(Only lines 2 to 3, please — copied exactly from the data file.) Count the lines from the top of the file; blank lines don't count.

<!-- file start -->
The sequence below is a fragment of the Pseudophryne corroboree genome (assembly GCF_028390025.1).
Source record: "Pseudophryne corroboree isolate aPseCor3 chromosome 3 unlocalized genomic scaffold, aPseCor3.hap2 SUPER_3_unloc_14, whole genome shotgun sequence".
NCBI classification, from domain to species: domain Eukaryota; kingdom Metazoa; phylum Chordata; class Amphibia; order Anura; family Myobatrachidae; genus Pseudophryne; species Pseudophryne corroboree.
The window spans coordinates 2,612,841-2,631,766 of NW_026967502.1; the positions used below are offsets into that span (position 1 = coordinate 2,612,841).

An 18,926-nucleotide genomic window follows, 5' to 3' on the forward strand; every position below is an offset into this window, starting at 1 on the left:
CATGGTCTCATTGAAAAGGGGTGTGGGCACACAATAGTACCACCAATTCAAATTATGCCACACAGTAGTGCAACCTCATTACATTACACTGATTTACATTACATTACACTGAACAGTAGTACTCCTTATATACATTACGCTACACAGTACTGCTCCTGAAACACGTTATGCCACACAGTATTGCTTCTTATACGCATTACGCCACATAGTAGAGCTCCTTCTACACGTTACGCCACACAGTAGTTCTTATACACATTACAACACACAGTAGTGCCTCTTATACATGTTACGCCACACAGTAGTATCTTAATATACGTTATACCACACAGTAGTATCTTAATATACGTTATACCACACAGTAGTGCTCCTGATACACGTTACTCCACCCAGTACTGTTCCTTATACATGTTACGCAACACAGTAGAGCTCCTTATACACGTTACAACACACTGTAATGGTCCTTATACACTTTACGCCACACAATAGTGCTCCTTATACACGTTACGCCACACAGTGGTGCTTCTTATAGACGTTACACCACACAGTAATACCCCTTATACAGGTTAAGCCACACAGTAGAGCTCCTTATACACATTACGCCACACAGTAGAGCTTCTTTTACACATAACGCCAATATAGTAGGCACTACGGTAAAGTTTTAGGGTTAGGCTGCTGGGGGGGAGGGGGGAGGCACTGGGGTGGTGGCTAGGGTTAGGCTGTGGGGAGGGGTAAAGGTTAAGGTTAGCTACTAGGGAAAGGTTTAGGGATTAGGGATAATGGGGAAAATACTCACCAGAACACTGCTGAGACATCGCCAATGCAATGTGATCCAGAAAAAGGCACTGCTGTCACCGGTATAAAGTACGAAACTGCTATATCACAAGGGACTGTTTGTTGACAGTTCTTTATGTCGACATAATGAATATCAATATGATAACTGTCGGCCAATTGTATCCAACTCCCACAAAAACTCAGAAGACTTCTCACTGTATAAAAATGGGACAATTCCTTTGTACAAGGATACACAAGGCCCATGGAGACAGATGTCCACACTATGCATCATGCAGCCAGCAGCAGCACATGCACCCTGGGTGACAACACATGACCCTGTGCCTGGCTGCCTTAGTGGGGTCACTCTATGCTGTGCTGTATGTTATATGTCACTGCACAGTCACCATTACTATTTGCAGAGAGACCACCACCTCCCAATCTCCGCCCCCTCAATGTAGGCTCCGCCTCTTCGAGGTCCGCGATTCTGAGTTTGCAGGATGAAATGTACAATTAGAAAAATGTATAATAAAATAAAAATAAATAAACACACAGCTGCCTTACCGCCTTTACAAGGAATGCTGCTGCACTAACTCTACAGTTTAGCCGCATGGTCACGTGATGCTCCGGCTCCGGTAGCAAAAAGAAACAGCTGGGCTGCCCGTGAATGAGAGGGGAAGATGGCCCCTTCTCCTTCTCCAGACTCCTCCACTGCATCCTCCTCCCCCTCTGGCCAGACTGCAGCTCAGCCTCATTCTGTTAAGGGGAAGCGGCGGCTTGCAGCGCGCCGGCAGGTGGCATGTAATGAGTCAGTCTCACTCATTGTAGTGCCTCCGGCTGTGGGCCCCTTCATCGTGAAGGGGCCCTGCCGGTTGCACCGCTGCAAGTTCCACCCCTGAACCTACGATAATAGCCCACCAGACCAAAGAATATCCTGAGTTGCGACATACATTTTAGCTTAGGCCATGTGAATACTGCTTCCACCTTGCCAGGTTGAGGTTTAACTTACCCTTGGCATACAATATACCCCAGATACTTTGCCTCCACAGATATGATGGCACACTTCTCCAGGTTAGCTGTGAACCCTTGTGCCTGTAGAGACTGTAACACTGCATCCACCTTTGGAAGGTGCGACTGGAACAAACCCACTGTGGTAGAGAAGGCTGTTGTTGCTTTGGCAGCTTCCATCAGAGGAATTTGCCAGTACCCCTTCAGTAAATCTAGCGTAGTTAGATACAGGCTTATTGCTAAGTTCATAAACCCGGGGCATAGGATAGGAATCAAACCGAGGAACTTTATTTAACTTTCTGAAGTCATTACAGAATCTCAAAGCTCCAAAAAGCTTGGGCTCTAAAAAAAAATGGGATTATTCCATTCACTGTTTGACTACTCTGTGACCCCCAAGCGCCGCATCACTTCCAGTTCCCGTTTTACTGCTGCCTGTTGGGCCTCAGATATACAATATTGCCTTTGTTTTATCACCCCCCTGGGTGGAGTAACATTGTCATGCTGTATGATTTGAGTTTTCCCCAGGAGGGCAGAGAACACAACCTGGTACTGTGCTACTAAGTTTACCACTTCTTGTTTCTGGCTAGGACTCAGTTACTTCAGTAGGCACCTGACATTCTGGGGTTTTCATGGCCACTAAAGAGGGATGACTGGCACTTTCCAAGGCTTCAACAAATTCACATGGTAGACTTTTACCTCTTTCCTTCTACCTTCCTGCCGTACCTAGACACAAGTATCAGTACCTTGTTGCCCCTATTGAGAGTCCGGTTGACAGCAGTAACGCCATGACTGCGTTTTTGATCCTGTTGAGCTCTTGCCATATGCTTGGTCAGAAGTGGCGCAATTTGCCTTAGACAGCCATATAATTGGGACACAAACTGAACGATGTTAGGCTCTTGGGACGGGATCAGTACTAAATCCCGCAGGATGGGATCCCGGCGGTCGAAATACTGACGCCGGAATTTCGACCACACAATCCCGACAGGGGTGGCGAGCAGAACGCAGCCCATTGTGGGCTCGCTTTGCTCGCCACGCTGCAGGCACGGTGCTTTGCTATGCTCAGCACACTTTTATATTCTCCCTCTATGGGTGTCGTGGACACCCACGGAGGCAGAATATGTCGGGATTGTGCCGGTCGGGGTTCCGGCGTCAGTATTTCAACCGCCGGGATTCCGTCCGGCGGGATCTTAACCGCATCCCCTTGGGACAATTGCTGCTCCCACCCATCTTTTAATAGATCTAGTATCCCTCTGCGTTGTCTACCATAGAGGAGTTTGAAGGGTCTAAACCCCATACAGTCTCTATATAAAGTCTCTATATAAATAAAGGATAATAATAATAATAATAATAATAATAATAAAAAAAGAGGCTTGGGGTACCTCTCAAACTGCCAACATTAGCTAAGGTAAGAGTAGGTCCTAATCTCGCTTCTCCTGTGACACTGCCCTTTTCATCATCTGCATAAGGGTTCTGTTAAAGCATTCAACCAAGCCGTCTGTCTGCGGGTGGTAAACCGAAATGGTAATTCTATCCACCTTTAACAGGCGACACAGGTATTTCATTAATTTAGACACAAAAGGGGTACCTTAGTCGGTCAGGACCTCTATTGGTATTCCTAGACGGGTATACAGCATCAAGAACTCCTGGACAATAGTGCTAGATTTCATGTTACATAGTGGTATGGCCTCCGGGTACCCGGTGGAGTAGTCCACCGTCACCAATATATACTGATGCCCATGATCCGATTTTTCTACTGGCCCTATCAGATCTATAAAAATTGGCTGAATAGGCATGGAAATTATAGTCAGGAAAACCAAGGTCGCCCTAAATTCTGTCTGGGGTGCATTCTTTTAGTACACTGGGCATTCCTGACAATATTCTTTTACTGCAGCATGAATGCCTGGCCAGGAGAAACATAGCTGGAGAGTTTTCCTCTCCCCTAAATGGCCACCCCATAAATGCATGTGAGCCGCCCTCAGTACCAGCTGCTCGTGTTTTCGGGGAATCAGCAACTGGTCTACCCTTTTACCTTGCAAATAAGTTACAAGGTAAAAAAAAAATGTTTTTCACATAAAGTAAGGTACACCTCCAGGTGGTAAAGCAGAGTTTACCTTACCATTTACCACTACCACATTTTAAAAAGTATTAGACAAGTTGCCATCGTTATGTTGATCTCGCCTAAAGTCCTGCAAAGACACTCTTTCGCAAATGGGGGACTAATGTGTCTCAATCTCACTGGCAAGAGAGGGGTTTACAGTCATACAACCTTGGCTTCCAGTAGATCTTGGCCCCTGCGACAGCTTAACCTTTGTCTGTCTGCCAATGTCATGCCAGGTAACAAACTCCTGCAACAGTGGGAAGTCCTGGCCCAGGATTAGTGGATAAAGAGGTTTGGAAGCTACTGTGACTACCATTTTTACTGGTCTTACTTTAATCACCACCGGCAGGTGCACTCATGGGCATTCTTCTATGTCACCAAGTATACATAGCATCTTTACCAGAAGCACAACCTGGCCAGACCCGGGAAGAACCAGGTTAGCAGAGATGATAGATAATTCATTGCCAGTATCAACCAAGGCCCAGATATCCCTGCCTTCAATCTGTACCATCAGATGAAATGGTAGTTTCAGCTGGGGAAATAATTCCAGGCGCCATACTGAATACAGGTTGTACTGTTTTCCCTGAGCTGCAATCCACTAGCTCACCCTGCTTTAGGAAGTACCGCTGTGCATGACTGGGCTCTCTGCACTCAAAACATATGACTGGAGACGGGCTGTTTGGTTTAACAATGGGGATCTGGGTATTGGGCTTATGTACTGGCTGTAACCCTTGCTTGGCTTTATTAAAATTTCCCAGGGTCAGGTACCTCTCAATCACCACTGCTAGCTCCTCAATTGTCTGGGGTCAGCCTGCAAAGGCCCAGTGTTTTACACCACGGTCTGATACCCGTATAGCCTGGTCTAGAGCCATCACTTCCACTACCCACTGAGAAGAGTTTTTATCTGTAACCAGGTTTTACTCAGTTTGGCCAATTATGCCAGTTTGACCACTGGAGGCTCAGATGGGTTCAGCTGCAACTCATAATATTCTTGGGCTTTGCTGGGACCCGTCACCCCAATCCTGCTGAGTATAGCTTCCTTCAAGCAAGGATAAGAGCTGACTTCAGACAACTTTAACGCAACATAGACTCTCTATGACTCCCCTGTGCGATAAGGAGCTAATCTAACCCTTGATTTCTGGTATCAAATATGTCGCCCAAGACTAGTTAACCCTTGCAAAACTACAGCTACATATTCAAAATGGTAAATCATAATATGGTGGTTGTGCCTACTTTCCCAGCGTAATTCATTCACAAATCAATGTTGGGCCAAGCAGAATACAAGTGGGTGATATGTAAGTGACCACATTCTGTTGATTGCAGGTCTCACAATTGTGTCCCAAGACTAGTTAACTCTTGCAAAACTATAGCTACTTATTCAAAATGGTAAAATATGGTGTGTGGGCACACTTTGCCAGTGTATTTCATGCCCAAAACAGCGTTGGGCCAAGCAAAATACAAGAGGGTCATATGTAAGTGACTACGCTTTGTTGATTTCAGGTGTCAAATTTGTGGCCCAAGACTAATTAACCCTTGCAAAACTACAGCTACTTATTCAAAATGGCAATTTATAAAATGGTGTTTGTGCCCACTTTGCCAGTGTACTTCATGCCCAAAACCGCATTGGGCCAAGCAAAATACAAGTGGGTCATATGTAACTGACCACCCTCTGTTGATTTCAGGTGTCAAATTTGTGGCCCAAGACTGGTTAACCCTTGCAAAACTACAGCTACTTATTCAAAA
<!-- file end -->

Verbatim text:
Source record: "Pseudophryne corroboree isolate aPseCor3 chromosome 3 unlocalized genomic scaffold, aPseCor3.hap2 SUPER_3_unloc_14, whole genome shotgun sequence".
NCBI classification, from domain to species: domain Eukaryota; kingdom Metazoa; phylum Chordata; class Amphibia; order Anura; family Myobatrachidae; genus Pseudophryne; species Pseudophryne corroboree.